Helen is Nick’s sister and she successfully set up and established our Lettings Department back in 2013. Having spent much of her career prior to DY working in marketing, Helen now heads up our Marketing & Operations department. This suits her organisational skills, creativity and keen eye for detail perfectly! She loves taking long walks with her Labrador Finn and when time permits, travelling and visiting new places around the globe.
Top of my bucket list is…
To visit more new countries and ultimately, travel round Europe in a camper van.
My guilty pleasure…
Ben & Jerry’s cookie dough ice cream – I’ve got a very sweet tooth, for my sins.
When I was younger, I wanted to be…
If I were a superhero, my superpower would be…
To find a cure for cancer and dementia. Here’s hoping.
On Sunday morning, you can usually find me…
Up bright and early for a dog walk!
You might be surprised to know that…
One of my earliest qualifications as a teenager was as a Clarks trained shoe fitter. Ohh, all those back to school shoes!
Buying a property can sometimes be an expensive, frustrating and time-consuming process, but most of us would agree that in the end it’s all worthwhile. This doesn’t mean that along the way we haven’t all made mistakes in the process which we regret or don’t plan to repeat.
To save you from making the same mistakes here are ten pitfalls to avoid when you are considering buying a property.
1: Before you start looking, always have a good idea how much you can afford and how much you can borrow. It’s sensible to have an estate agent give you an indication of the marketability of your current home (if you are a homeowner) and establish how much money you can borrow and how much this will cost you. You might even be sensible to put it on the market. A mortgage offer in principle will allow you to move quickly.
2: Do some homework on the locality. If you have children, schools will probably be on your radar already, but look into things like availability of broadband, are houses in the area on mains drainage (in country areas), are there any big plans to redevelop large areas nearby that might affect road congestion, etc?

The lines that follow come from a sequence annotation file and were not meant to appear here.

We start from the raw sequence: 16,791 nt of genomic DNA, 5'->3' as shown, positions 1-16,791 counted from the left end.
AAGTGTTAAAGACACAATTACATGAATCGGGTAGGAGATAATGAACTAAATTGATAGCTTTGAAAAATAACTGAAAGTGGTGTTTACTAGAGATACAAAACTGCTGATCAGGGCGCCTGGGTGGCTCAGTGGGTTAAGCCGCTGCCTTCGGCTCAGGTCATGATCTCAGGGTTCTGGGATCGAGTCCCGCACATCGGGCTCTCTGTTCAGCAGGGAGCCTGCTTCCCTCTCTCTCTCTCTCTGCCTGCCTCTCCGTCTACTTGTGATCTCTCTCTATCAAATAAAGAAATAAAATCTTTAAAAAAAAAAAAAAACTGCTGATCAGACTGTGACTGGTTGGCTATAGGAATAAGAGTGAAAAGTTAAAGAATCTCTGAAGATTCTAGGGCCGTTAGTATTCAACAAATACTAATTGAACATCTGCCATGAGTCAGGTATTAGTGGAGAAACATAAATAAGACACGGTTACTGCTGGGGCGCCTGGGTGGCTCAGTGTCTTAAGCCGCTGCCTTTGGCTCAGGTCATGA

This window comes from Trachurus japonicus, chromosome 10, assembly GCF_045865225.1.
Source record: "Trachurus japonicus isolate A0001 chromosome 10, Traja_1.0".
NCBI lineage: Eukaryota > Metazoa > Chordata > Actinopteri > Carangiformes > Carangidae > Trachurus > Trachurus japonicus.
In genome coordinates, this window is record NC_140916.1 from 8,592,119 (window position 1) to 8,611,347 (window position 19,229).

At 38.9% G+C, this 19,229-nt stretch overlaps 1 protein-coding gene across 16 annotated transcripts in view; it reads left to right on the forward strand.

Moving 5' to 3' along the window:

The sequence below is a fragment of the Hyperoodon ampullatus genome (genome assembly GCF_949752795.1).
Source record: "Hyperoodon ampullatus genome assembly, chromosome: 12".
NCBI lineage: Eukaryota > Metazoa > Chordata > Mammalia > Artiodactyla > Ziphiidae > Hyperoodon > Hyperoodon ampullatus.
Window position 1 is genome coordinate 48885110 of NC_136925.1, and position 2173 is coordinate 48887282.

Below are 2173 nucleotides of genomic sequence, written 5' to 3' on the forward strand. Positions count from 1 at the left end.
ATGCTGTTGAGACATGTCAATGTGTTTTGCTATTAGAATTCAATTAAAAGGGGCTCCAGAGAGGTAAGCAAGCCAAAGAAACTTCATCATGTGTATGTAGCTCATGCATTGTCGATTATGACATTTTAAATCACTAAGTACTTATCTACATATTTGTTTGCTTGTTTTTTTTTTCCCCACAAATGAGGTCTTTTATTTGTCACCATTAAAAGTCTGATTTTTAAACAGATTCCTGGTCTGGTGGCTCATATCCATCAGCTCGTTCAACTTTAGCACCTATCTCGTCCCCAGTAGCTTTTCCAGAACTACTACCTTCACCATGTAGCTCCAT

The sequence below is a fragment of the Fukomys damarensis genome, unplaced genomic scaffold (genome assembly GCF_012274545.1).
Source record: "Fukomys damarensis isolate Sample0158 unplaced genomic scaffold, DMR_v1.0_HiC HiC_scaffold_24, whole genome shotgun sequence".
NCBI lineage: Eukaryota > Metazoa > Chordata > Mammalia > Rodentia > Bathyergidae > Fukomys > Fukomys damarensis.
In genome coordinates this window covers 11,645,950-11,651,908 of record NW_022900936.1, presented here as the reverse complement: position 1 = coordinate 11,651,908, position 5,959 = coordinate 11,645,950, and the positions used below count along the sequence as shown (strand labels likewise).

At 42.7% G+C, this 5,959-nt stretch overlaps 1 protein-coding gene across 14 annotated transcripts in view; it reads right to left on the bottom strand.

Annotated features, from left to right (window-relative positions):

3: Don’t be too prescriptive with your initial search criteria. You’d be amazed how many people start their search focussed on rigid criteria only to end up buying a home they love – but that does not have many of their initial perceived ‘deal-breaker’ must-haves..
4:Always try to view a property more than once. It’s rarely a good idea to make an offer without visiting a property at least twice, ideally at different times and with a friend or partner. A second pair of eyes and another mind can help you get a better perspective on what might be your dream home – or a money pit – or both!
5: Talk to the neighbours! Most people find this hard to do, but if there is already a board up, your neighbours will be as pleased to check out who’s looking at the house next door as you will be to see who’s going to be living on the other side of your garden fence if you buy! It’s not just them either. They’ll know lots about the local area and they might even have information you might really be glad to hear.
6: Get a survey before completion and and if necessary arrange for quotes on building works before you commit. This will not only save you a lot of sleepless nights, it’s also a great tool for driving a hard bargain.
7: Use a local conveyancer / conveyancing solicitor recommended to you buy trusted contacts. A slow or unfocused representative might just lose you your home. Especially when the market is ‘hot’.
8: Always listen to the seller. Are they keen to sell to move elsewhere? Have they got a home in mind? Have they been offered relocation with another job? These things are important if you want to secure a good deal. Establish what’s important to the seller? Then try to make an offer that is most appealing to them.
9: Always check the local area for other homes sold and the price achieved. There may be good reasons for a big discrepancy, but at least forewarned is forearmed.
10: Keep communicating! Make sure the agent and the seller know what you are doing and keep them fully appraised of your progress. make sure your solicitor has everything they need and if not, get it to them asap.